Firefox was recently released for iOS, giving iPhone and iPad users even more options when it comes to mobile web browsers on top of Safari and Chrome. Here’s how the big three iPhone web browsers compare.
Safari, Chrome, and Firefox are arguably the three most popular web browsers that you can get for the iPhone, but which one should you use?
While Safari is the default browser on the iPhone and integrates with iOS nicely, Google’s Chrome browser offers some unique features for iPhone users, and could be a great option for avid Google users. And those who are loyal to Firefox on the desktop will likely prefer the iPhone version as well, especially since you can sync bookmarks and other info across platforms.
However, if you’re partial to all three options and just aren’t sure which iPhone web browser to use, we’ve decided to try out all three and compare them to see which one would work best for most users on Apple’s smartphone.
All three browsers are free to download, which means you can use them risk-free, but if you’d rather not bog down your iPhone with more apps on your home screen, here’s a quick overview of Safari, Chrome, and Firefox on the iPhone, as well as which one of the browsers you should be using.
The default web browser that comes included on your iPhone is Safari. Perhaps one of the biggest benefits of Safari is that it’s integrated nicely with iOS and is specifically optimized to run on your iPhone.
However, it’s features are rather basic compared to Chrome or Firefox, but the good news is that it still has the essential features that you would want in a mobile web browser, like private browsing mode, quick access to bookmarks and favorites, and the ability to share webpages in a variety of ways.
Safari is also perhaps the cleanest-looking iPhone web browser out of the three, which isn’t too surprising since Apple’s design game is usually on point. The company is all about making things simple and easy to use.
Like Safari, Chrome comes with all of the essential features you’d want in a mobile web browser, but navigation is a bit easier than Safari, giving you quicker access to Incognito Mode.
With one tap of the Menu button on the top-right corner, you get quick access to a number of things in Chrome, including Incognito Mode, Bookmarks, Recent Tabs, History, and even request the desktop site for the web page you’re on.
And of course, if you’re a Chrome user on the desktop, you can sync your bookmarks and other browsing data to the Chrome browser on iPhone.
Perhaps the best feature of Chrome, however, is the ability to do voice searches within the browser. Simply just tap on the microphone icon and then speak away to perform Google searches hands-free.
Firefox has many similarities with the other two iPhone web browsers, including quick access to tabs in the upper-right corner.
However, Firefox comes with a cool toolbar of sorts right below the URL address bar, where you can quickly access bookmarks, history, sync data, and your reading list with just one tap.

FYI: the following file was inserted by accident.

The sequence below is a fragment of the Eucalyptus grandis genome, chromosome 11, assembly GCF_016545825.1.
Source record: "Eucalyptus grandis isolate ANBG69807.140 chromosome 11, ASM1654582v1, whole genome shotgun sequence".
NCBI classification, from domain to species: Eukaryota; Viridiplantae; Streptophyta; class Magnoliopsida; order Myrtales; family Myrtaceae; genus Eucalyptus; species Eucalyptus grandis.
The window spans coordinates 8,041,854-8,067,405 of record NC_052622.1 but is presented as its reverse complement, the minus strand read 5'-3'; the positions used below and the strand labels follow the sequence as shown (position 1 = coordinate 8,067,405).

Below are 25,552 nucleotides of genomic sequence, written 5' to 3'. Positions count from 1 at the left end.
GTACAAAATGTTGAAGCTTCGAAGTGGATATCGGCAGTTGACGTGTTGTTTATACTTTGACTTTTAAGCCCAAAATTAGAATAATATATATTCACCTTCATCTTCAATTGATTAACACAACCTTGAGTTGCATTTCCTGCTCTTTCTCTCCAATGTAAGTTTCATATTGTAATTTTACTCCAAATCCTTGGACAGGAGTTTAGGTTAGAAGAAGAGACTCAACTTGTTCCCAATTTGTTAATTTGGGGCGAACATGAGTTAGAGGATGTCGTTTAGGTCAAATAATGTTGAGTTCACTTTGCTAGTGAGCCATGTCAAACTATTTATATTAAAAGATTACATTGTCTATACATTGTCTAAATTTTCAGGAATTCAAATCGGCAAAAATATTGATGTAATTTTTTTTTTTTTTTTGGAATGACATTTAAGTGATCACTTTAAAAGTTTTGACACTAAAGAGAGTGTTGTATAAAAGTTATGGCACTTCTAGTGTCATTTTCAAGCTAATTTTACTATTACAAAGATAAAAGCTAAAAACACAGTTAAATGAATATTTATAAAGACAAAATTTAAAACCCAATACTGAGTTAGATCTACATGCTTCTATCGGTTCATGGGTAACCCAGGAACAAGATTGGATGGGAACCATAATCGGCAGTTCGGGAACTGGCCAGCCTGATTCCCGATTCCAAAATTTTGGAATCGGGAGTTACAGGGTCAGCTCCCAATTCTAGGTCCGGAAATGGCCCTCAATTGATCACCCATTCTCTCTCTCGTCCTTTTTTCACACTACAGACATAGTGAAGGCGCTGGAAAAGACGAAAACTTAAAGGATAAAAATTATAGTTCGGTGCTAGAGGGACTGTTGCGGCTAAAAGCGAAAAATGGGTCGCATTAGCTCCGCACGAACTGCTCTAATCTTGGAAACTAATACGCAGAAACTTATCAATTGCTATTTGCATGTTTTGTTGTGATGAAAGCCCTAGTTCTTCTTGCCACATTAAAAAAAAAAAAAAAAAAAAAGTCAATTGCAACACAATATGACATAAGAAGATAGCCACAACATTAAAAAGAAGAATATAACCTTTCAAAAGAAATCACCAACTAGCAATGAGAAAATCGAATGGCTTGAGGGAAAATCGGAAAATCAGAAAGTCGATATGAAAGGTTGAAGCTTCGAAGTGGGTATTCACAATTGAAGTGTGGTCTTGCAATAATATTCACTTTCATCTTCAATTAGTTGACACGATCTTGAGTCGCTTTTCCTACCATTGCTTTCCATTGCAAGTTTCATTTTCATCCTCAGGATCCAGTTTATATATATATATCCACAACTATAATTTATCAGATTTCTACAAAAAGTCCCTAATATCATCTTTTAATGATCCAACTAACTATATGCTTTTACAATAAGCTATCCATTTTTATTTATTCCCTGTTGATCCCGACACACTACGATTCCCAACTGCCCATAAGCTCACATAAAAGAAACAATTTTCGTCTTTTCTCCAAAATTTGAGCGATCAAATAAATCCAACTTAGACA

Then, when you access a webpage, there’s a toolbar that appears on the bottom that allows you to quickly go forward or back and reload the web page, as well as quickly share the web page in a number of ways. There’s also a star icon that you can tap to instantly save the web page you’re on to your favorites to quickly access it in the future.
Another cool feature of Firefox is the ability to search specific websites, like Amazon or Wikipedia, so when you begin to type in the search box, right about the keyboard will be a handful of websites to search from. Typing in your search query and hitting one of those buttons will take you to that website’s search results for your query.
Which iPhone Web Browser Should You Use?
This is a tough question, especially since each of the three web browsers have their own pros and cons.
It makes sense to use the same web browser on the iPhone that you use on the desktop, but this doesn’t have to be the case for all users.
If you browse a lot on your iPhone, then it makes sense to use the same browser and have your data synced between devices, but I personally don’t browse the web a lot on my iPhone, so I just stick with Safari since it meets my basic needs, even though I use Chrome on my Mac.
However, if you use Chrome on your computer, you might benefit from using the Chrome web browser on your iPhone, especially if you browse a lot while on the go. Plus, you can use Handoff to send links to your iPhone from your computer, which you can’t do if you use different web browsers on your two devices.
Nothing really stands out between the three web browsers except for maybe voice search in Chrome, which can be pretty cool. I’d say that if you usually get on your iPhone to search for something, you would benefit from a feature like that, although I wouldn’t download Chrome just to have the voice search feature that I may use every once in a long while.
Overall, if you only do basic web browsing on your iPhone, Safari is a great option to use, but if you’re a die-hard Chrome or Firefox user on the desktop, there’s no harm in downloading the respective apps for your iPhone so that you can mirror the browsing experience.
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